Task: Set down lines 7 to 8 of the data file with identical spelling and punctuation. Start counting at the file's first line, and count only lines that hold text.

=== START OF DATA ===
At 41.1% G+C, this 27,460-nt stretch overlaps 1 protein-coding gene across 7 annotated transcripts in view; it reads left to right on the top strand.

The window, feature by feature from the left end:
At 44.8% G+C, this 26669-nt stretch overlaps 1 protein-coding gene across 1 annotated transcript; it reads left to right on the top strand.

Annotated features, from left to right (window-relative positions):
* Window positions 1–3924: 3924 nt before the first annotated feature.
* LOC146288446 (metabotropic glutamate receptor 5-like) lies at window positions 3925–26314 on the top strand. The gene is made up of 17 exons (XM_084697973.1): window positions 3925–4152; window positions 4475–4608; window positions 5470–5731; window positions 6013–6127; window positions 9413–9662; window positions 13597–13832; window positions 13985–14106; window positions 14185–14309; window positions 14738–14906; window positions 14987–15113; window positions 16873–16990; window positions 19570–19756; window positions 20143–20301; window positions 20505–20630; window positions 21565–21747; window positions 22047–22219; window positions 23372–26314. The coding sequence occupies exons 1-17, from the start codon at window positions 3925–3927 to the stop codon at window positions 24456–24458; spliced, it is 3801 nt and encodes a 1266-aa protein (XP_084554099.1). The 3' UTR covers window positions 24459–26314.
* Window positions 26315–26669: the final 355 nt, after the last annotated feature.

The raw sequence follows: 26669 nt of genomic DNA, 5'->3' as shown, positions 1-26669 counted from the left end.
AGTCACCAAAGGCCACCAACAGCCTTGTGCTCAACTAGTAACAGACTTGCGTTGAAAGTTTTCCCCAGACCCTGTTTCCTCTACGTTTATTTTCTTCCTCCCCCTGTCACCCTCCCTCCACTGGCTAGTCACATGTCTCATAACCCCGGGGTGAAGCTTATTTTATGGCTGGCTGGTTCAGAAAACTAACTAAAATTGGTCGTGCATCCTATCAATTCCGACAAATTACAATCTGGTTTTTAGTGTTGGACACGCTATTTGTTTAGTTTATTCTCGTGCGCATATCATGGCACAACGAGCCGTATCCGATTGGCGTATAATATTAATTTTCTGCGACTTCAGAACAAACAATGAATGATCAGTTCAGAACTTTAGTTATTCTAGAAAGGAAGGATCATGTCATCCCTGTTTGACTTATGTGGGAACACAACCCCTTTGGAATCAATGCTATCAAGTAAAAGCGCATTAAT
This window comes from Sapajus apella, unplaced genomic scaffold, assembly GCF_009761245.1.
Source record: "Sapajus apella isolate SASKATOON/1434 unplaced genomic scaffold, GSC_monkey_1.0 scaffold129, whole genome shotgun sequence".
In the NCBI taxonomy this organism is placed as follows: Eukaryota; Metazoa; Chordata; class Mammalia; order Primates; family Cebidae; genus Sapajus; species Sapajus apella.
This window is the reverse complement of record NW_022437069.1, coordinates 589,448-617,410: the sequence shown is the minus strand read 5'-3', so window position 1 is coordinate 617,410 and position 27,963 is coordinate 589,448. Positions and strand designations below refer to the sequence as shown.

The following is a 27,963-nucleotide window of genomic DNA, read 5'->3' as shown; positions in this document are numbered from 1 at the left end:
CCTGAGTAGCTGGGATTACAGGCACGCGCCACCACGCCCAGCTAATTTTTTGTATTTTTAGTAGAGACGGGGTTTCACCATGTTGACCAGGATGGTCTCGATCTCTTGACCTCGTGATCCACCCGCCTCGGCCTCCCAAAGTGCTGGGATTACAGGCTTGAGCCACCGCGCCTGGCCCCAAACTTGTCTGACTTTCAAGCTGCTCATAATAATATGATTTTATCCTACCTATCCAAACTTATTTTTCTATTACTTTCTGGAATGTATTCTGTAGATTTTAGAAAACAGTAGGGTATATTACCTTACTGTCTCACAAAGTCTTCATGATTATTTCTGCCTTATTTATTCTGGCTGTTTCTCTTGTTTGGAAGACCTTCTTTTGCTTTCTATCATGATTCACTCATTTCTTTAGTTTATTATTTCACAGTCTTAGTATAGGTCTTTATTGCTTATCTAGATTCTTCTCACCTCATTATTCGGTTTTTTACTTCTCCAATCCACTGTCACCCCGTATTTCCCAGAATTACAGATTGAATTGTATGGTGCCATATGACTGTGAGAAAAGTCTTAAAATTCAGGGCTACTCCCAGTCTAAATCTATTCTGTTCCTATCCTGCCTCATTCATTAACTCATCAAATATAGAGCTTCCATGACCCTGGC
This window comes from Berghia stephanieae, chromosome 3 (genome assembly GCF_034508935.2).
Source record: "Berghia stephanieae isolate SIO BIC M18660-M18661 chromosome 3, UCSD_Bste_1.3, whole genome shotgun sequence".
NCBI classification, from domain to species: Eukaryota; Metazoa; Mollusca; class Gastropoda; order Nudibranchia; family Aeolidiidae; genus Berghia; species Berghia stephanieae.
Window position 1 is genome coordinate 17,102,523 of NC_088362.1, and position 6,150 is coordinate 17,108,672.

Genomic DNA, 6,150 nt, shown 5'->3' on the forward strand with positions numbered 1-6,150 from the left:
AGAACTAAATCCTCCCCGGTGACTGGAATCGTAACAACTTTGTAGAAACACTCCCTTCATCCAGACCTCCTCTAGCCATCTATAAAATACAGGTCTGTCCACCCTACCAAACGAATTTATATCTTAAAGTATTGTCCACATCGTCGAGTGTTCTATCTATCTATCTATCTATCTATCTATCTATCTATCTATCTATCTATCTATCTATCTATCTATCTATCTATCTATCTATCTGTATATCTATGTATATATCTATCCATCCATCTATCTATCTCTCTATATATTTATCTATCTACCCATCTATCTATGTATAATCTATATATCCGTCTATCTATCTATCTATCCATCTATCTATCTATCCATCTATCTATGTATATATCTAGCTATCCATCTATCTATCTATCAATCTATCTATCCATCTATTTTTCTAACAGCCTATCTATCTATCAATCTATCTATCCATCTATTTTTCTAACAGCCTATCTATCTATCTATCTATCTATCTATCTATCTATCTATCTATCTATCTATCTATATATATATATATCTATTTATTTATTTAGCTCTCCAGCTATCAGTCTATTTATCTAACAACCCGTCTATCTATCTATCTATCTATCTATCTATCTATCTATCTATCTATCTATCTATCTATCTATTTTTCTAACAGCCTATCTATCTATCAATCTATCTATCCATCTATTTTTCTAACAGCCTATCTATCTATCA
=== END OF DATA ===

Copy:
* Window positions 26315–26669: the final 355 nt, after the last annotated feature.

The raw sequence follows: 26669 nt of genomic DNA, 5'->3' as shown, positions 1-26669 counted from the left end.